Emergex confirms its next generation T-Cell Priming COVID-19 vaccine candidate has the potential to be effective against all currently sequenced viral mutations

  • Emergex confirms that the viral peptides in its COVID-19 vaccine candidate are present in the following sequenced variants, including B.1.1.7(Alpha, UK), B.1.1.28 (Gamma, Brazil) B.1.351 (Beta, South Africa), B.1.429 (South Carolina) B.1.617.2 (Delta, India), B.1.1.529 (Omicron, multiple countries) – meaning that no impact on the efficacy of the vaccine is anticipated
  • Emergex’s COVID-19 vaccine uses highly conserved viral peptides in its vaccine candidate, reducing the chance of viral mutations that would impact vaccine efficacy
  • Emergex vaccine is designed to offer broad immunity against SARS-CoV-1 and all SARS-CoV-2 variants and provide long-lasting and broad, cross-reactive immunity that does not require seasonal booster vaccine

Abingdon, Oxon, UK, 30 November 2021 – Emergex Vaccines Holding Limited (‘Emergex’, or ‘the Company’), a company tackling major global infectious disease threats through the development of 100% synthetic T-Cell priming vaccines today confirms that its vaccine candidate for SARS-CoV-2, the virus which causes COVID-19, has the potential to be effective against all currently known variants.

Emergex has initiated a Phase I trial of the vaccine candidate at the Center for Primary Care and Public Health at the University of Lausanne, Switzerland. The first patient is anticipated to receive their first dose at the start of January 2022.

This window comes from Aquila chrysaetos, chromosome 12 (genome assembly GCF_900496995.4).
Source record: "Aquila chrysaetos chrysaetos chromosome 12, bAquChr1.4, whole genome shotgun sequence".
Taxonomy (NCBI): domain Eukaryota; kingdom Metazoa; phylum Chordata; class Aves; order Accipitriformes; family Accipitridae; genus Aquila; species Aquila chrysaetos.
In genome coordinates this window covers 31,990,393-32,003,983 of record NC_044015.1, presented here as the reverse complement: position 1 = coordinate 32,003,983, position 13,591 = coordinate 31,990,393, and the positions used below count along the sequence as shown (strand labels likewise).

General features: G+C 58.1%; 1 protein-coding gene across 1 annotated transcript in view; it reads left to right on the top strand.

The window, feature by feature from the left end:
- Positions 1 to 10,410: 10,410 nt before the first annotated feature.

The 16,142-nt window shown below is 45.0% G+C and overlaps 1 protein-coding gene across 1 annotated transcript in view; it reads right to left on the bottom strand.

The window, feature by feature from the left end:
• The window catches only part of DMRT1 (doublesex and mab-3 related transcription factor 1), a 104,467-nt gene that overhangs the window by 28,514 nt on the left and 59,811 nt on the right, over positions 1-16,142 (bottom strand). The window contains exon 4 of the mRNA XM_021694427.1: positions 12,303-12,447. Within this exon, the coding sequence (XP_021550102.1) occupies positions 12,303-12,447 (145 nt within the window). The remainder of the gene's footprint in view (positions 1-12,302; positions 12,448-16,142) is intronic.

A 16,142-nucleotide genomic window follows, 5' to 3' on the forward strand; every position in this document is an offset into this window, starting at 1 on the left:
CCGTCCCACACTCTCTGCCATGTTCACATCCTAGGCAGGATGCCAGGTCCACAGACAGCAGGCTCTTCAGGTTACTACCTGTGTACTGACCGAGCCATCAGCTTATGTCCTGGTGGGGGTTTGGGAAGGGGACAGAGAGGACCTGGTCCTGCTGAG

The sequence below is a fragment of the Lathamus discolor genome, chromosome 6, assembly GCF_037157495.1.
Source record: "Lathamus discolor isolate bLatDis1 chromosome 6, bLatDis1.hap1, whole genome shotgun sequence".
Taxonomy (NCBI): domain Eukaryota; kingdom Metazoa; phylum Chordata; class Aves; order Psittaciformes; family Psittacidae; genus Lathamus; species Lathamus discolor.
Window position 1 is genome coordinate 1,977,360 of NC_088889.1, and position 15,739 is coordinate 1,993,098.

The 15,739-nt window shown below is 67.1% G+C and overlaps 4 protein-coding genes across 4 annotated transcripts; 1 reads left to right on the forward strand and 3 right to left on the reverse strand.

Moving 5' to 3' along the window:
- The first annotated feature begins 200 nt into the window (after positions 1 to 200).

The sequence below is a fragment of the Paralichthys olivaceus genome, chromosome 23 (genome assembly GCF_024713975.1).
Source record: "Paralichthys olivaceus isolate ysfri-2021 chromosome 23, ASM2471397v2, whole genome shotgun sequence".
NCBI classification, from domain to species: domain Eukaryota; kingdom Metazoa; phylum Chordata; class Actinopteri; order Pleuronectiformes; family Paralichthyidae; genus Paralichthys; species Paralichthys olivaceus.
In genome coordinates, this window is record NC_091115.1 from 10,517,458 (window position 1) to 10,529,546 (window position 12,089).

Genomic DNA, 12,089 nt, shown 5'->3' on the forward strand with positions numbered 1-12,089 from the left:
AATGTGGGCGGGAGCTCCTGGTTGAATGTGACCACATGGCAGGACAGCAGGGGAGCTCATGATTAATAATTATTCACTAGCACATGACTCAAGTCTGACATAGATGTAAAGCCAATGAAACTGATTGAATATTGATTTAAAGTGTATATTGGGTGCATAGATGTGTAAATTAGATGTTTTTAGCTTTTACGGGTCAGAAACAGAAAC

Professor Thomas Rademacher, Founder at Emergex Vaccines, commented: “Our T-Cell priming vaccines have been designed to offer significant benefits over current COVID-19 vaccines including broader protection against new variants and longer lasting immunity. The emergence of the latest variant highlights the potential importance of such an approach in managing a dynamically changing pandemic situation. We look forward to continuing to gather data to support the development of this important next generation vaccine.”

Emergex’s vaccines aim to prime naive CD8+ T-Cells to generate virus specific CTLs (CD8+ T-cells/Cytotoxic T Lymphocytes) to kill viral infected cells, preventing viral replication and disease and reducing symptoms and the transmissibility between infected and non-infected individuals. As a result, Emergex’s T-Cell priming vaccines have the potential to be more effective in targeting rapidly mutating viruses such as SARS-CoV-2 and eliminate the need for seasonal booster vaccines in comparison to current vaccine technologies, which primarily rely on an antibody immune response. In addition, Emergex’s vaccine is raised against antigens that are highly conserved so may provide cross reactive immunity to SARS-CoV-1 infection and all SARS-CoV-2 variants and strains of the virus, offering broad immune protection from two pandemic viruses in one vaccine.

Emergex vaccines have been designed to be administered via the skin using microneedles and to be stable at ambient room temperature for beyond three months, facilitating rapid and efficient distribution across the world and making administration of the vaccine more patient friendly.

 

– Ends –

 

 

For further information, please contact:

Emergex Consilium Strategic Communications
Storme Moore-Thornicroft, Executive Director

Phone: +44 (0) 1235 527589

Email: smt@emergexvaccines.com

 

Robin Cohen, Chief Commercial Officer

Phone: +44 (0) 1235 527589

Email: rc@emergexvaccines.com

Chris Gardner / Ashley Tapp / Aaron Kelly

Phone: +44 (0)20 3709 5700

Email: Emergex@consilium-comms.com

 

 

About Emergex

Emergex, a biotechnology company headquartered in Abingdon, UK, with an operating subsidiary in Doylestown, Pennsylvania, USA, is pioneering the development of synthetic vaccines which prime the T-Cell immune response to address some of the world’s most immediate health threats such as COVID-19, Dengue Fever, Zika, Ebola, pandemic flu and serious intra-cellular bacterial infections.

These set-point vaccines modify the initial immune status of recipients in a way that ‘primes’ their immune systems to recognise subsequent infectious agents much like a natural infection would do, preventing an acute or severe manifestation of the disease.